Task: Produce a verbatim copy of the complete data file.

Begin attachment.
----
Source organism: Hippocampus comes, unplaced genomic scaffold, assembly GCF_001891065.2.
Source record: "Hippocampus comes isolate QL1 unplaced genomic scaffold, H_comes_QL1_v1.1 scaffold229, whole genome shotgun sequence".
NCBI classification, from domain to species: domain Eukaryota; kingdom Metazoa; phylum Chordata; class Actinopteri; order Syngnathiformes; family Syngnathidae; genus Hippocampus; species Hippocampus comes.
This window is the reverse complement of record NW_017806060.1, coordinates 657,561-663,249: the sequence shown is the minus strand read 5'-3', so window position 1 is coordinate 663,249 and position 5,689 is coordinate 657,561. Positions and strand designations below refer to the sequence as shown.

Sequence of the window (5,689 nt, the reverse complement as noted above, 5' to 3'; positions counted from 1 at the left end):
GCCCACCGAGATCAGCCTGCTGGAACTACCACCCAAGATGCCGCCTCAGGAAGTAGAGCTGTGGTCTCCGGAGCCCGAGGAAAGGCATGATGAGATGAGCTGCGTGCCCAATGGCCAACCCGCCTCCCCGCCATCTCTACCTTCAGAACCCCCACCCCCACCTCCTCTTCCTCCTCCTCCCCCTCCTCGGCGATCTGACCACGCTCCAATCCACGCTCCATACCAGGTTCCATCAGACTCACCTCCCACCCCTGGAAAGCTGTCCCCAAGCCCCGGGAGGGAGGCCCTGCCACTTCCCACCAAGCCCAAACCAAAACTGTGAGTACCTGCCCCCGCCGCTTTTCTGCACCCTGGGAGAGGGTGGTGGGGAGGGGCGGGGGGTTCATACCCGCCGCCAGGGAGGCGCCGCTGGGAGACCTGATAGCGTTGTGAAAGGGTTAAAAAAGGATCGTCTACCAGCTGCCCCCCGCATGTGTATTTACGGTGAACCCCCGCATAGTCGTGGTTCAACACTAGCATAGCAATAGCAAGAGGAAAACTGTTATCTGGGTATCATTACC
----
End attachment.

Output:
Source organism: Hippocampus comes, unplaced genomic scaffold, assembly GCF_001891065.2.
Source record: "Hippocampus comes isolate QL1 unplaced genomic scaffold, H_comes_QL1_v1.1 scaffold229, whole genome shotgun sequence".
NCBI classification, from domain to species: domain Eukaryota; kingdom Metazoa; phylum Chordata; class Actinopteri; order Syngnathiformes; family Syngnathidae; genus Hippocampus; species Hippocampus comes.
This window is the reverse complement of record NW_017806060.1, coordinates 657,561-663,249: the sequence shown is the minus strand read 5'-3', so window position 1 is coordinate 663,249 and position 5,689 is coordinate 657,561. Positions and strand designations below refer to the sequence as shown.

Sequence of the window (5,689 nt, the reverse complement as noted above, 5' to 3'; positions counted from 1 at the left end):
GCCCACCGAGATCAGCCTGCTGGAACTACCACCCAAGATGCCGCCTCAGGAAGTAGAGCTGTGGTCTCCGGAGCCCGAGGAAAGGCATGATGAGATGAGCTGCGTGCCCAATGGCCAACCCGCCTCCCCGCCATCTCTACCTTCAGAACCCCCACCCCCACCTCCTCTTCCTCCTCCTCCCCCTCCTCGGCGATCTGACCACGCTCCAATCCACGCTCCATACCAGGTTCCATCAGACTCACCTCCCACCCCTGGAAAGCTGTCCCCAAGCCCCGGGAGGGAGGCCCTGCCACTTCCCACCAAGCCCAAACCAAAACTGTGAGTACCTGCCCCCGCCGCTTTTCTGCACCCTGGGAGAGGGTGGTGGGGAGGGGCGGGGGGTTCATACCCGCCGCCAGGGAGGCGCCGCTGGGAGACCTGATAGCGTTGTGAAAGGGTTAAAAAAGGATCGTCTACCAGCTGCCCCCCGCATGTGTATTTACGGTGAACCCCCGCATAGTCGTGGTTCAACACTAGCATAGCAATAGCAAGAGGAAAACTGTTATCTGGGTATCATTACC